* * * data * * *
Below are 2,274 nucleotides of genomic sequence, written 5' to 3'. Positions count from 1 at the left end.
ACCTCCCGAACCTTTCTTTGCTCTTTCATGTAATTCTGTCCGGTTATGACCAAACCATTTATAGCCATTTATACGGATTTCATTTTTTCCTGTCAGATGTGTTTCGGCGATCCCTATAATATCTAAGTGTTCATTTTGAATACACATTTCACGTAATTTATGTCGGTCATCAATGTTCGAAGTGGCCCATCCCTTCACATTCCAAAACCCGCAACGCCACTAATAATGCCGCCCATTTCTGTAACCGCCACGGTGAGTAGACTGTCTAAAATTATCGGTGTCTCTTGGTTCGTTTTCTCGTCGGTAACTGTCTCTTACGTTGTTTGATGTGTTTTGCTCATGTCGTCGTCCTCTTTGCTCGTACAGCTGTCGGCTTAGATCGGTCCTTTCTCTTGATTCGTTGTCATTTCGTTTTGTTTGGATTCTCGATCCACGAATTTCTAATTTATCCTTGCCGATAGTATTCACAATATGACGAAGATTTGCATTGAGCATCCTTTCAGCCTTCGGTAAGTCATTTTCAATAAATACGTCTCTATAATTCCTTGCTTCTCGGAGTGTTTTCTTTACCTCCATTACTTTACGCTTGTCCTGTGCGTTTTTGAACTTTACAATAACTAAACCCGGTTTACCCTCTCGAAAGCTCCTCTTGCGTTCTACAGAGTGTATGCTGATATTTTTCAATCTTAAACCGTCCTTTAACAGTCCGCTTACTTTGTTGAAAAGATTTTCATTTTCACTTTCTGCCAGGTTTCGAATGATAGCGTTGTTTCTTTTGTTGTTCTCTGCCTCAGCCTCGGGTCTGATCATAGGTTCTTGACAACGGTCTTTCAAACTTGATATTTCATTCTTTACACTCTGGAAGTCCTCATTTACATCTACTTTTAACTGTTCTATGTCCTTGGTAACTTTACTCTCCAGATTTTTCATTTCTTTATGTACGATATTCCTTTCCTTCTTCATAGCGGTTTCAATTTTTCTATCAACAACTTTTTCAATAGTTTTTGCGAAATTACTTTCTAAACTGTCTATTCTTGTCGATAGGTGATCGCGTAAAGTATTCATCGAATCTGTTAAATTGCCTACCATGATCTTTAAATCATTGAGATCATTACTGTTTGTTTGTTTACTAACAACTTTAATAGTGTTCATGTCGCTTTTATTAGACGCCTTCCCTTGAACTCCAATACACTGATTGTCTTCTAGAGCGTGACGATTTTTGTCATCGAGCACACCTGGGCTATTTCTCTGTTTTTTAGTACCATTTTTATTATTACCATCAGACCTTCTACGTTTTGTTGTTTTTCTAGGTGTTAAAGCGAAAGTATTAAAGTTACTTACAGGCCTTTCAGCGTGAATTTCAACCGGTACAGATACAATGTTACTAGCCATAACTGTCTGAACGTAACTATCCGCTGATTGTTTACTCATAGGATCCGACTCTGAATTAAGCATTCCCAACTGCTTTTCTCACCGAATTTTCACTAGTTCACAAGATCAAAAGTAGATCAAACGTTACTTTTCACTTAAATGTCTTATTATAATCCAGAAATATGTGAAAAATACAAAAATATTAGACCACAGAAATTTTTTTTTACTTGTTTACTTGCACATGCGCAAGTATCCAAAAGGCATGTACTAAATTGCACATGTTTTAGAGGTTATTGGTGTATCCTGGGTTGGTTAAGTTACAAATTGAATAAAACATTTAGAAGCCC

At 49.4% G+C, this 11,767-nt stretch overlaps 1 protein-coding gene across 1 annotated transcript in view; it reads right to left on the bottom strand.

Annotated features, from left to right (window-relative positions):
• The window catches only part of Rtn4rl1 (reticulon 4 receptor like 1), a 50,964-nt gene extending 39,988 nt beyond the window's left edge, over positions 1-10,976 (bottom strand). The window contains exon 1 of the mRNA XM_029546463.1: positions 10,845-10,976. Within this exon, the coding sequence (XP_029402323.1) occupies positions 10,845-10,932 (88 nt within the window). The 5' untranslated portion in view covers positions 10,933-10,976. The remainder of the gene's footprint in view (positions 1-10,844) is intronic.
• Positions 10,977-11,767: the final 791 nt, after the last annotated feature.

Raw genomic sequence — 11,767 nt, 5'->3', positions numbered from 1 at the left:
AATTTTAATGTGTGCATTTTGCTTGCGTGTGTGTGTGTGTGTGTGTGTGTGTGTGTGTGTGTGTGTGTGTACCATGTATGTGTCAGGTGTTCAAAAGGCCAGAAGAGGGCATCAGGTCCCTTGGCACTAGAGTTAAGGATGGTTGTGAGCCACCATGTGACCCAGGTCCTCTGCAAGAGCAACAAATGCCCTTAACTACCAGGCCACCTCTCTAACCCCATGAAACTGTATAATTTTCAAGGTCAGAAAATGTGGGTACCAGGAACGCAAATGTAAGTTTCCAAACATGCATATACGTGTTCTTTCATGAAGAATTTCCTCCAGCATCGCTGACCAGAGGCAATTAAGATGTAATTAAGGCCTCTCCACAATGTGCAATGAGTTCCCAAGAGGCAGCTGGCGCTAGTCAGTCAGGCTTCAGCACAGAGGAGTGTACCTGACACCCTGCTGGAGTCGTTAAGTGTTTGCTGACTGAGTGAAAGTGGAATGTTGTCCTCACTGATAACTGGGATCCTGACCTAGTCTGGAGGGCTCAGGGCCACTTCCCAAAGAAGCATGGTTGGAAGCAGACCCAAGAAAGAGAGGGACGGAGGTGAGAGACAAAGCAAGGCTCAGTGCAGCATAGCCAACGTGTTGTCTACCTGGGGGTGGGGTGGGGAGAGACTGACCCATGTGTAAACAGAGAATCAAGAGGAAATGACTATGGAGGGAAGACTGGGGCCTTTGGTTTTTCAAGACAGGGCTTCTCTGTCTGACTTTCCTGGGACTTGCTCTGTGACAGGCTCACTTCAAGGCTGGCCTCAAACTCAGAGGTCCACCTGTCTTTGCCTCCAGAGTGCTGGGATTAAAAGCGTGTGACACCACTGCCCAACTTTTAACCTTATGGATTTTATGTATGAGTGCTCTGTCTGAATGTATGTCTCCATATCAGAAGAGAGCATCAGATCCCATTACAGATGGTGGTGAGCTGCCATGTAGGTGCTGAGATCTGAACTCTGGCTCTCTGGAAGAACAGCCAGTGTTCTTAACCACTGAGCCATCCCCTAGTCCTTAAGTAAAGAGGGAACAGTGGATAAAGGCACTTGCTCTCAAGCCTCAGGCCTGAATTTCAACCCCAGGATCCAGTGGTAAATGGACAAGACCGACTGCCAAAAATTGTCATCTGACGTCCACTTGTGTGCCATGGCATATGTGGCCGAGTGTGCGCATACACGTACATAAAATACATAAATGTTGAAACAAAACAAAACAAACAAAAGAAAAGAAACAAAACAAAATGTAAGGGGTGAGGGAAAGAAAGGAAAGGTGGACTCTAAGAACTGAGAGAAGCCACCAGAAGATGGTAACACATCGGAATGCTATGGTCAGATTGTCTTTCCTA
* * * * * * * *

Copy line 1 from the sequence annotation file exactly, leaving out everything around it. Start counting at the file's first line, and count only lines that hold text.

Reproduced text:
Below are 2,274 nucleotides of genomic sequence, written 5' to 3'. Positions count from 1 at the left end.